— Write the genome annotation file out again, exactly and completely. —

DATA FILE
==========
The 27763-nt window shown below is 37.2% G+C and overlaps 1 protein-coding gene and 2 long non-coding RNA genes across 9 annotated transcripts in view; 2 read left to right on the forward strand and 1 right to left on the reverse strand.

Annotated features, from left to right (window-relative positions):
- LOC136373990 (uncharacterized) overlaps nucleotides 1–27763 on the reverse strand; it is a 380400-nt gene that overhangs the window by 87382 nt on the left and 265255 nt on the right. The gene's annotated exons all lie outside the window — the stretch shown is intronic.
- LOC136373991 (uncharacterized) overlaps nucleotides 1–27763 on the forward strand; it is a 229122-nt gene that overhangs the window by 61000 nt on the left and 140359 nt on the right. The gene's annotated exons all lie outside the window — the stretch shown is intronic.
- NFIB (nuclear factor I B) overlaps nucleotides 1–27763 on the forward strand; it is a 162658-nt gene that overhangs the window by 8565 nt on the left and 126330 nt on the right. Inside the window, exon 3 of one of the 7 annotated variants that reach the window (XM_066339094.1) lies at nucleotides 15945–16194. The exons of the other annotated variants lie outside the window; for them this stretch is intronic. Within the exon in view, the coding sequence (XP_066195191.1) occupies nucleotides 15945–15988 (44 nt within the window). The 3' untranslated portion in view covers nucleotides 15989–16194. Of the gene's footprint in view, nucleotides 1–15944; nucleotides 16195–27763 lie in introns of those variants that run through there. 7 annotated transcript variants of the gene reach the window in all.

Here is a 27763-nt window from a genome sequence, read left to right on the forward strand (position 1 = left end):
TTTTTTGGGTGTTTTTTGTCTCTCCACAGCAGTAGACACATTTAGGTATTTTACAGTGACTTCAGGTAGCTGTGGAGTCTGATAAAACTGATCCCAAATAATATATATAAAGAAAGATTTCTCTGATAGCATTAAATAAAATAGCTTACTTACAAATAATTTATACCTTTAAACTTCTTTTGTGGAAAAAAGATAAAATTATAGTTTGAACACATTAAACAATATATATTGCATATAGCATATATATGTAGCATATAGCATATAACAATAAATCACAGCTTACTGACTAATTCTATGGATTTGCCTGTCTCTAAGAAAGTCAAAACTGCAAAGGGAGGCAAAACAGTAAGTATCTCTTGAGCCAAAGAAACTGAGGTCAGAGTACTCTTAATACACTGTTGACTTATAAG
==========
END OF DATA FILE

The 27763-nt window shown below is 37.2% G+C and overlaps 1 protein-coding gene and 2 long non-coding RNA genes across 9 annotated transcripts in view; 2 read left to right on the forward strand and 1 right to left on the reverse strand.

Annotated features, from left to right (window-relative positions):
- LOC136373990 (uncharacterized) overlaps nucleotides 1–27763 on the reverse strand; it is a 380400-nt gene that overhangs the window by 87382 nt on the left and 265255 nt on the right. The gene's annotated exons all lie outside the window — the stretch shown is intronic.
- LOC136373991 (uncharacterized) overlaps nucleotides 1–27763 on the forward strand; it is a 229122-nt gene that overhangs the window by 61000 nt on the left and 140359 nt on the right. The gene's annotated exons all lie outside the window — the stretch shown is intronic.
- NFIB (nuclear factor I B) overlaps nucleotides 1–27763 on the forward strand; it is a 162658-nt gene that overhangs the window by 8565 nt on the left and 126330 nt on the right. Inside the window, exon 3 of one of the 7 annotated variants that reach the window (XM_066339094.1) lies at nucleotides 15945–16194. The exons of the other annotated variants lie outside the window; for them this stretch is intronic. Within the exon in view, the coding sequence (XP_066195191.1) occupies nucleotides 15945–15988 (44 nt within the window). The 3' untranslated portion in view covers nucleotides 15989–16194. Of the gene's footprint in view, nucleotides 1–15944; nucleotides 16195–27763 lie in introns of those variants that run through there. 7 annotated transcript variants of the gene reach the window in all.

Here is a 27763-nt window from a genome sequence, read left to right on the forward strand (position 1 = left end):
TTTTTTGGGTGTTTTTTGTCTCTCCACAGCAGTAGACACATTTAGGTATTTTACAGTGACTTCAGGTAGCTGTGGAGTCTGATAAAACTGATCCCAAATAATATATATAAAGAAAGATTTCTCTGATAGCATTAAATAAAATAGCTTACTTACAAATAATTTATACCTTTAAACTTCTTTTGTGGAAAAAAGATAAAATTATAGTTTGAACACATTAAACAATATATATTGCATATAGCATATATATGTAGCATATAGCATATAACAATAAATCACAGCTTACTGACTAATTCTATGGATTTGCCTGTCTCTAAGAAAGTCAAAACTGCAAAGGGAGGCAAAACAGTAAGTATCTCTTGAGCCAAAGAAACTGAGGTCAGAGTACTCTTAATACACTGTTGACTTATAAG